But back to the project. It isn’t finished yet, I hope to continue into January, at the moment I have half a dozen shots I’m really happy with but now I have identified (and come to terms with) what I really am looking for, I want to zero in and make the second half somehow comment on that. I don’t know how I will do that, I feel like I need to face this head on, and I know I’ve said that before, but I’m going to be looking for ways to address it.

 Sinéad Burke, The Business of Fashion

Sinéad Burke, The Business of Fashion

The year was rounded off with a fantastic shoot I did with Sinéad Burke who was talking at the VOICES conference about the trouble she faces daily exploring her love of fashion. Standing at 3’ 5” she is not only poorly catered for but actually finds the shopping experience difficult and demeaning. She wanted to talk to the collected audience of fashion industry leaders about how this untapped audience was a opportunity that they were currently missing. We went to TopShop on Oxford St to take some sneaky shots of her walking through the store to illustrate how the displays of clothes were sometimes impossible for her to interact with. She was so lovely and we had a great time taking the pictures. You can see her talk here: https://www.businessoffashion.com/articles/video/its-time-for-adaptive-fashion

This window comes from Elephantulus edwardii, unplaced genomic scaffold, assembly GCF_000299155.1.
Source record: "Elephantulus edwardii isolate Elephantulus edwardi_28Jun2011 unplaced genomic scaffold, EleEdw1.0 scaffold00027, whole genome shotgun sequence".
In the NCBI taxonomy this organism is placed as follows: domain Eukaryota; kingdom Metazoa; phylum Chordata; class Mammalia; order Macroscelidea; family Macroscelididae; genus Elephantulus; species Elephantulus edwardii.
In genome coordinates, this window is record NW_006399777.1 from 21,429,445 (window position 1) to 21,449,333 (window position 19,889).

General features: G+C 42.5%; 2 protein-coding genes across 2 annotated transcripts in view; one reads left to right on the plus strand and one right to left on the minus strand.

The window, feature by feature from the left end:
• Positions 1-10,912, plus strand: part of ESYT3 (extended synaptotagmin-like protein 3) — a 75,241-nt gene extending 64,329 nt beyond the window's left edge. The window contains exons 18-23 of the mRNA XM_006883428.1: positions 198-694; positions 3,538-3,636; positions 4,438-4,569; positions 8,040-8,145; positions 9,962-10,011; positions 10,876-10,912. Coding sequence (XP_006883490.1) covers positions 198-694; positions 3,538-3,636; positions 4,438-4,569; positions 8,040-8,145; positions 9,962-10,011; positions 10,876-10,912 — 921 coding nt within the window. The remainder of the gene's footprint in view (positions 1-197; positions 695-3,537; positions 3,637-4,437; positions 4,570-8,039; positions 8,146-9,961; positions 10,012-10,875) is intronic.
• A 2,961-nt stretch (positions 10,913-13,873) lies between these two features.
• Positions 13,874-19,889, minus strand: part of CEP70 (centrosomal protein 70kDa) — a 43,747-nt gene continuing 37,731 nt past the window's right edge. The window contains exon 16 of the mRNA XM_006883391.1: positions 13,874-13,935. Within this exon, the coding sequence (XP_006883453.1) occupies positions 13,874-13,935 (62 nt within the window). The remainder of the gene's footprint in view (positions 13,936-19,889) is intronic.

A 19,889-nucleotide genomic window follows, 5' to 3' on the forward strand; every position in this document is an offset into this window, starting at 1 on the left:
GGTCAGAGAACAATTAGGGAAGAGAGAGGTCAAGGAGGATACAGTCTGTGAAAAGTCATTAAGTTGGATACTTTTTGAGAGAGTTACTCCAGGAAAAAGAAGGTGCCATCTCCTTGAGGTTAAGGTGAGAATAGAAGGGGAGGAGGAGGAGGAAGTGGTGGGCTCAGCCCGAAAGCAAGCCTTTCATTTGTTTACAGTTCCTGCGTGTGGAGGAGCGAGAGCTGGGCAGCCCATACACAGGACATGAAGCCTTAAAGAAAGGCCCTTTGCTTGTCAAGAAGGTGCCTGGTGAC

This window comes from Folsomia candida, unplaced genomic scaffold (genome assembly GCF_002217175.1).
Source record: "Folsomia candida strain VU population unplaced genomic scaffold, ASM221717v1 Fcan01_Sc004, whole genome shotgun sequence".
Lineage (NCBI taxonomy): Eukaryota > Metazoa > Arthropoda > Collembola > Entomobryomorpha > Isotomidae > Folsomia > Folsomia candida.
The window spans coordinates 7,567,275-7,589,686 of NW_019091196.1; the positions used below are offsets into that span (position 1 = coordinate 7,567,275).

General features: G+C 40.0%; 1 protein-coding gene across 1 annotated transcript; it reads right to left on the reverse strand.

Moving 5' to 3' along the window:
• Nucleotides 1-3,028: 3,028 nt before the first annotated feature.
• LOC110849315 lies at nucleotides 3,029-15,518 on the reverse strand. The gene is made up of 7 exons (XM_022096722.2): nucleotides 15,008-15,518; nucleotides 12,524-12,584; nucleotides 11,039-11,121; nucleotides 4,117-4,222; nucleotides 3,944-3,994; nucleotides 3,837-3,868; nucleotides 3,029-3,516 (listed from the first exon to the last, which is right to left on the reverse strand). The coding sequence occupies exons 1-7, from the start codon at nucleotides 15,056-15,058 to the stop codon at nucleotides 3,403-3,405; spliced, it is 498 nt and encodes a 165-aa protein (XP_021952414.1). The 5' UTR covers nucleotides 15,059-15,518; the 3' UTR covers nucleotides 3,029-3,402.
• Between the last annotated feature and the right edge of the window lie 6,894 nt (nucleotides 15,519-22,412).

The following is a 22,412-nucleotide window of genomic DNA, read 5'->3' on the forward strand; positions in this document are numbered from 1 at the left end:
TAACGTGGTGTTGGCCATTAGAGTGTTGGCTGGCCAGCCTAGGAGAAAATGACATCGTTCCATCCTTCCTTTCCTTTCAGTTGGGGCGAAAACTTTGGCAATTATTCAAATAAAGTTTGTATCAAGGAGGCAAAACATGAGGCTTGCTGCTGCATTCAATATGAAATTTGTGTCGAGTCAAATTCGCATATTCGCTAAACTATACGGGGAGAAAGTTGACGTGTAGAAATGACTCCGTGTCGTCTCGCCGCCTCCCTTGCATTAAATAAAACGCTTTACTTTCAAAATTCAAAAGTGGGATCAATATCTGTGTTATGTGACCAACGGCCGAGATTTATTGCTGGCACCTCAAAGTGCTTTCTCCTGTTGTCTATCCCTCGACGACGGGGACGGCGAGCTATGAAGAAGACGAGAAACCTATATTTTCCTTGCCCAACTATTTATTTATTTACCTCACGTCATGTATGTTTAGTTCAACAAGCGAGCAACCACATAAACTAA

So after 2016 in New York, this year has been very different. My view of what my life was going to be has had to change dramatically over the past year and while there has had to be some significant sacrifices there has also been some interesting movement forward. 2018 is going to have to work on that and see where I can take my photography, I’m trying not to force it but some answers to why might just show me the door to the next level. Let’s see.